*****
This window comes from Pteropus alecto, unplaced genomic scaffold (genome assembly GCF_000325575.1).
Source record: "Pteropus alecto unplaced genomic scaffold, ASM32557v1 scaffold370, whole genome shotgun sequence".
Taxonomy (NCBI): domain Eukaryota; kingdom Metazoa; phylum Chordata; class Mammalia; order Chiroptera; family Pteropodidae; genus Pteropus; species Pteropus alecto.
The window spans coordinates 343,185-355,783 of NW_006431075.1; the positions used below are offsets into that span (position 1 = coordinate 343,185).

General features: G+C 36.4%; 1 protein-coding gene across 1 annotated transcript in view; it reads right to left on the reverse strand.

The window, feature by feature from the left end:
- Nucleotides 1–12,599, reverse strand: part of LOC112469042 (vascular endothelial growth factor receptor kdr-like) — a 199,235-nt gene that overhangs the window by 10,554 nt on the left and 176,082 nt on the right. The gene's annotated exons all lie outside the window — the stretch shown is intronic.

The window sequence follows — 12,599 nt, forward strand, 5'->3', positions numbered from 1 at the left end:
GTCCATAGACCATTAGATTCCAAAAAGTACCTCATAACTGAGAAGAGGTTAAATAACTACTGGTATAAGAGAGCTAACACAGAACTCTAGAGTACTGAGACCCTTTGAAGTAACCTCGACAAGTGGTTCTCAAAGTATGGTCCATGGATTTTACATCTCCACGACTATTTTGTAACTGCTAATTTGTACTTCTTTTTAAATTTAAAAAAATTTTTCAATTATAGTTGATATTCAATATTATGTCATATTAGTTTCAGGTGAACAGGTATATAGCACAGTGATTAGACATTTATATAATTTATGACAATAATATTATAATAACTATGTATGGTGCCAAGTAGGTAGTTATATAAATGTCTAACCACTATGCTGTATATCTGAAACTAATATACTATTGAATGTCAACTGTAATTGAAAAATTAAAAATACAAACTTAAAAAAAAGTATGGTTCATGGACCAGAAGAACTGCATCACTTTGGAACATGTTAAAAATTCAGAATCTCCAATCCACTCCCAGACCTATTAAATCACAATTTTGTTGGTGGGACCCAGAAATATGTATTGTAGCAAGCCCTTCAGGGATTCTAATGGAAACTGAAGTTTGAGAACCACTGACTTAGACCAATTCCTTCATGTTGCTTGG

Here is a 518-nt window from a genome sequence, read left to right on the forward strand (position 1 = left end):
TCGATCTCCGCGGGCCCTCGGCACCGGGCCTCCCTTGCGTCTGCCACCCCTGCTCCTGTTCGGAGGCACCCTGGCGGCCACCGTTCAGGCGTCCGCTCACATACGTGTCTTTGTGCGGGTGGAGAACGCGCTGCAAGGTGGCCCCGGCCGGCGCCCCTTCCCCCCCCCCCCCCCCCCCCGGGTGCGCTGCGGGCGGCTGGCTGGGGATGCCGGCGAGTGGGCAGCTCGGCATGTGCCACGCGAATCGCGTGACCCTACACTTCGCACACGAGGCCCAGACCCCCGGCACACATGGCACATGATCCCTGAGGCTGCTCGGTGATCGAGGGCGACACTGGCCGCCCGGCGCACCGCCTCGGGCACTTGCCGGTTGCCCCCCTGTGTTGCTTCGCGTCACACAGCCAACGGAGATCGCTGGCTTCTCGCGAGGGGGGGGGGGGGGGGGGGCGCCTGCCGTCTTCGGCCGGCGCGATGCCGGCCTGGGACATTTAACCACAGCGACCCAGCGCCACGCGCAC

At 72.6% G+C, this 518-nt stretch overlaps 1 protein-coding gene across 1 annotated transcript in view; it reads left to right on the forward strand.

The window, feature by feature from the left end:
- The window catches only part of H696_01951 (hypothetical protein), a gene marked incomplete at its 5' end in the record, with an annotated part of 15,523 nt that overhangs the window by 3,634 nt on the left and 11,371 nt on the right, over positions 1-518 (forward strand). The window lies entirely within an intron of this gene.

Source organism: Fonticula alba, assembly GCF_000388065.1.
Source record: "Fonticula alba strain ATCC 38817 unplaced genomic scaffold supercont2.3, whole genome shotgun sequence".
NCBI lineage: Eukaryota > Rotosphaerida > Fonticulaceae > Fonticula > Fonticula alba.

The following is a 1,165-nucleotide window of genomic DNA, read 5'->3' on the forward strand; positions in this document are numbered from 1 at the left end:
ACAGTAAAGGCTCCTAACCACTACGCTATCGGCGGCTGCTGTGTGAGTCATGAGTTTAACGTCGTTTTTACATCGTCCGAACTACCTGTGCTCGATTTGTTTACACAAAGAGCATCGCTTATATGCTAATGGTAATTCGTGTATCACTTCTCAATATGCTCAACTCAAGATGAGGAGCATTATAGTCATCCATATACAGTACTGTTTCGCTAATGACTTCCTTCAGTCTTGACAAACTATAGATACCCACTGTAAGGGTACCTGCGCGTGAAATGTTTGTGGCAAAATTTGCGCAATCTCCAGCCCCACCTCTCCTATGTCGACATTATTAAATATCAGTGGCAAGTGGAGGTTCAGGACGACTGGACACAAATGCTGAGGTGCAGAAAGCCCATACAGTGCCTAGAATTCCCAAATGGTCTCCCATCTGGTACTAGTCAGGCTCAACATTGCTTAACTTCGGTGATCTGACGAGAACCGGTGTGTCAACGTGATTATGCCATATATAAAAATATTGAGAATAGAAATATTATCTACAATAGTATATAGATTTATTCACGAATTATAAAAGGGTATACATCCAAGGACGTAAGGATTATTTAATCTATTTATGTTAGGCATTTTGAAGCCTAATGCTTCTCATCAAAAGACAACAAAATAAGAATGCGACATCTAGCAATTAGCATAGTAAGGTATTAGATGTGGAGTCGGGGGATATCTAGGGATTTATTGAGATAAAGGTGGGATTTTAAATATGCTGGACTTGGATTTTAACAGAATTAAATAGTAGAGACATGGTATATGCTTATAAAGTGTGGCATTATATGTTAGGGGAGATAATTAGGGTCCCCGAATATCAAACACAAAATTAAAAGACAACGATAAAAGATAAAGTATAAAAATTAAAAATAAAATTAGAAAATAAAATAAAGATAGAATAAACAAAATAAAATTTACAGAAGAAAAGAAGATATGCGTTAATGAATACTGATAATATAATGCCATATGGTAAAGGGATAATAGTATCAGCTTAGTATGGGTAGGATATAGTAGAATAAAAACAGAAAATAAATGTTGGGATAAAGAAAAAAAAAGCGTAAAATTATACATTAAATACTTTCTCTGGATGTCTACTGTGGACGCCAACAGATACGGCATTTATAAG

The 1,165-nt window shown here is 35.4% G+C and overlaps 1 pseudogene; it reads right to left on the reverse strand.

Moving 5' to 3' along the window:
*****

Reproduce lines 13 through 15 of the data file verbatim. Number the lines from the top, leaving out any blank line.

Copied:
The window, feature by feature from the left end:
- The window catches only part of H696_01951 (hypothetical protein), a gene marked incomplete at its 5' end in the record, with an annotated part of 15,523 nt that overhangs the window by 3,634 nt on the left and 11,371 nt on the right, over positions 1-518 (forward strand). The window lies entirely within an intron of this gene.

Source organism: Fonticula alba, assembly GCF_000388065.1.